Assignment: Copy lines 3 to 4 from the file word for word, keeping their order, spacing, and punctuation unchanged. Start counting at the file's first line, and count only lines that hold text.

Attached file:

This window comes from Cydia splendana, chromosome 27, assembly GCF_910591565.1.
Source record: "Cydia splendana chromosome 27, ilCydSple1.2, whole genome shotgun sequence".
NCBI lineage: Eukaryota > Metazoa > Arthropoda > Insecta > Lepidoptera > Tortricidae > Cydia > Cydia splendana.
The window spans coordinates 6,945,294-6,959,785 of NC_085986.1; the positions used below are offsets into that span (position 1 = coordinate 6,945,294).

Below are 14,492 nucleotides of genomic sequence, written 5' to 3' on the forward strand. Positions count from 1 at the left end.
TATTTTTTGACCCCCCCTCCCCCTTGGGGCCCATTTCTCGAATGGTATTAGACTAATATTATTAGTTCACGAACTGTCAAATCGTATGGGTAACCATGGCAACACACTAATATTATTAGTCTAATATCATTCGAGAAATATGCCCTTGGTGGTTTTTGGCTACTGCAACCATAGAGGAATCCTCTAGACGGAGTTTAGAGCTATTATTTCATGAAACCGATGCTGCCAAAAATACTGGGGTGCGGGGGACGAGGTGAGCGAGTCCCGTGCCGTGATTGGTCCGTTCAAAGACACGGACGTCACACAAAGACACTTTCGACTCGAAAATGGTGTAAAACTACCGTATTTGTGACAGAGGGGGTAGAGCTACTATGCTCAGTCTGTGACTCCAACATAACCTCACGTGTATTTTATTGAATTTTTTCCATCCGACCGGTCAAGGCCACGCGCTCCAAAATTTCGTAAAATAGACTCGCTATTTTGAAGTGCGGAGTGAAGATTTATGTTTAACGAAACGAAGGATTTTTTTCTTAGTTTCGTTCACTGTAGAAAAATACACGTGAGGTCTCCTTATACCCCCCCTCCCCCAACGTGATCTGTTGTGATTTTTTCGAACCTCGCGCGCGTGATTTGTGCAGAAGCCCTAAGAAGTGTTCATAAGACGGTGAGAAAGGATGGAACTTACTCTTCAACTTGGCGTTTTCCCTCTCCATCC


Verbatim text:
NCBI lineage: Eukaryota > Metazoa > Arthropoda > Insecta > Lepidoptera > Tortricidae > Cydia > Cydia splendana.
The window spans coordinates 6,945,294-6,959,785 of NC_085986.1; the positions used below are offsets into that span (position 1 = coordinate 6,945,294).